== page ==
For many, Pavement are the quintessential indie group of the 1990s: always on the fringes, feeding off of the mainstream, occasionally protruding into it but too clever and obscure to ever be co-opted by it. They never quite fit in with the dorky student vibe, appearing wearing American football shirts in many of their press shots. Their five albums, spanning from 1992 to 1999, are up there with the likes of Bowie and The Stooges in terms of each one illuminating a different aspect of the group’s music, together making up a consistently brilliant discography.
Pavement’s second album Crooked Rain, Crooked Rain, released in February 1994, is the moment that they started to be taken seriously outside of indie circles. Its lead single ‘Cut Your Hair’ remains their biggest-selling single (though we’re hardly talking a lot of copies), getting exposure on the radio and regular rotation on MTV. CR,CR’s predecessor Slanted And Enchanted (1992), though equally beloved, was rather fuzzy and ramshackle, but this collection is a lot more focussed and professional by comparison.
The group’s erratic original drummer Gary Young had been replaced by the more reliable Steve West prior to its recording, which partially explains this. But the record’s restless creativity spoke to hundreds of bored, suburban teenagers desperate to relate to something strange and unique compared to the uniform sprawl of their surroundings.
The key to CR,CR’s brilliance lies in the way that it flits effortlessly between moods and styles. Lead singer Stephen Malkmus’ idiosyncratic lyrical and vocal style is given a richer melodic platform by the rest of his group. ‘Stop Breathin’’ is a basic, keening indie ballad that sounds charming and queasy due to the string bends of guitarist Spiral Stairs (Scott Kannberg), and this runs perfectly into ‘Cut Your Hair’. The meditative stoner-rock of ‘Newark Wilder’ segues into the grungier ‘Unfair’; the simplistic two-note riff of ‘Hit The Plane Down’ sits next to the improvised jam session of ‘Fillmore Jive’. The amusing jazz send-up of ‘5-4=Unity’ is sandwiched between two of Pavement’s best ever songs, the jaw-dropping jingle-jangle of ‘Gold Soundz’ and the countrified indie anthem ‘Range Life’. Malkmus’ voice strains at the top end of his vocal range on both, but this seeming amateurishness comes off as charming because of the whole record’s ‘live in the studio’ feel.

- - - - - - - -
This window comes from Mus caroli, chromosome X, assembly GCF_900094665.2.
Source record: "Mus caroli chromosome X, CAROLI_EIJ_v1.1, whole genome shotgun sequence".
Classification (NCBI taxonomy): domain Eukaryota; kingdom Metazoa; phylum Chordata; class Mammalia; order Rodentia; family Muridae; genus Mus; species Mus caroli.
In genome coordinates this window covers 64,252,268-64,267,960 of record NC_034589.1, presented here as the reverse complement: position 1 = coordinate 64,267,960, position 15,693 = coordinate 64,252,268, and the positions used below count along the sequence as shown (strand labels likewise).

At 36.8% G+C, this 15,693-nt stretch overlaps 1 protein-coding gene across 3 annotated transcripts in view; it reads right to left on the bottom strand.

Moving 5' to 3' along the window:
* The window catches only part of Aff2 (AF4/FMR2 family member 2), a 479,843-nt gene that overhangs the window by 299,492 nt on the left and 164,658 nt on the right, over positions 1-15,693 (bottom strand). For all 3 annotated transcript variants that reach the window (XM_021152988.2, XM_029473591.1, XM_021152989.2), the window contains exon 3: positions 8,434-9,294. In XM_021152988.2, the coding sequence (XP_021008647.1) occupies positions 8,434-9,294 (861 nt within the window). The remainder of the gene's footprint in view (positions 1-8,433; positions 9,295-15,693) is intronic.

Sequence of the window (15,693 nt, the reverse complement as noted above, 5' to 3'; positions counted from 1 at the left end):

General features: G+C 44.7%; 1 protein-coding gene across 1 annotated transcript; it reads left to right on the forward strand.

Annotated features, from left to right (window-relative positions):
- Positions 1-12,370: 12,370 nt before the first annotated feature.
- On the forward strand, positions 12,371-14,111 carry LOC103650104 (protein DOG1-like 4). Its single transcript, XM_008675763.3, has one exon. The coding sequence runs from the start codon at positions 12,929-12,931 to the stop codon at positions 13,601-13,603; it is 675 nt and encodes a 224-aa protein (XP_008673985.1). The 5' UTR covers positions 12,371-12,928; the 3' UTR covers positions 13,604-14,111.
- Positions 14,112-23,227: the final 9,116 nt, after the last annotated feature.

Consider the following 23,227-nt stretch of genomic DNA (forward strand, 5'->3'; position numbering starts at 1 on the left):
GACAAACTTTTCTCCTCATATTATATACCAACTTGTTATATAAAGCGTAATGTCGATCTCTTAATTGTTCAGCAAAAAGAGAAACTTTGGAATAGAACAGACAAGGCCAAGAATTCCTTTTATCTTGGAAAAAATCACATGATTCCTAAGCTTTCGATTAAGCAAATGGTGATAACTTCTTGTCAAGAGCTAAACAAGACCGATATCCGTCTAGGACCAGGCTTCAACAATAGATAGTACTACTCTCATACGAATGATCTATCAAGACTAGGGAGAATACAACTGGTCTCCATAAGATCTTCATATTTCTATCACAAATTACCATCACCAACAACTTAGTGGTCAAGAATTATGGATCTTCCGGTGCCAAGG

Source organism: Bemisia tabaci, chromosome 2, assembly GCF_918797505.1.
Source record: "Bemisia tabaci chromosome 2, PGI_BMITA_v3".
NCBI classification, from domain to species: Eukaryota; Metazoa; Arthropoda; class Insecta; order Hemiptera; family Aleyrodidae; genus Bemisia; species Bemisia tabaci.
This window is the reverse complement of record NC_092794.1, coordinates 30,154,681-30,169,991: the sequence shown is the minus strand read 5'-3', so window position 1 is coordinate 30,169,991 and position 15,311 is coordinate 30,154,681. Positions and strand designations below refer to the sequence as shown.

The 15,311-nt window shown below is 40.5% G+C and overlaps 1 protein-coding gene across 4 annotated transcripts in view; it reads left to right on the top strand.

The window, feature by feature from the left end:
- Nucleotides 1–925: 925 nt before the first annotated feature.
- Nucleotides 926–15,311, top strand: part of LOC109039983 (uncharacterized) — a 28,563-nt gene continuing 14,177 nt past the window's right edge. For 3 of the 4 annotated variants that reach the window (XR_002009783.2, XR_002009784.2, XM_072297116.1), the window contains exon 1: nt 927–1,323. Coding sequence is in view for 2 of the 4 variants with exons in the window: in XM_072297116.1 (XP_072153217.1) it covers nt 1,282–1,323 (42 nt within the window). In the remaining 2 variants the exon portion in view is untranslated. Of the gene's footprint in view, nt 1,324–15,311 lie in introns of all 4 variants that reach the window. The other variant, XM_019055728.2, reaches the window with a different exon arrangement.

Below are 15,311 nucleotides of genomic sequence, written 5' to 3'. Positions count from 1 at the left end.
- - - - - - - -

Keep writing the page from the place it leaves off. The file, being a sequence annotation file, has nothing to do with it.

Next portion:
CR,CR sounds like a series of twelve first takes, all the more amazing because of the relatively primitive recording equipment available to them at the time, an example of excellence on a budget. I could go on, since every single track on this album is both a winner in its own right and in the context of the whole. But I might start blubbering at the memories. Sniff.
Pavement appeared on the annual touring festival Lollapalooza the following year, promoting the sprawling follow-up Wowee Zowee (1995). But the sound of that record and the tour itself was a reflexive lash-out at the spotlight that the group had attracted as a result of CR,CR. The excellent documentary DVD Slow Century documents the hostile reaction Pavement drew during those appearances because of their incoherent, alcohol-fuelled jams.
Their recorded output from that point on continued to garner plenty of critical praise but not much commercial exposure. 1997’s Brighten The Corners was understated and masterful, as was 1999’s graceful swansong Terror Twilight. But Crooked Rain, Crooked Rain, for many Pavement fans, is their unquestionable masterpiece, kind of a ‘first among equals’ of their dazzling back catalogue.
Listen to Crooked Rain, Crooked Rain here via Spotify, and tell us what you think below!
Tags: Bob Nastanovich, classic album, Crooked Rain Crooked Rain, cult '90s, Ed Biggs, Mark Ibold, Pavement, Scott Kannberg, Stephen Malkmus, Steve West
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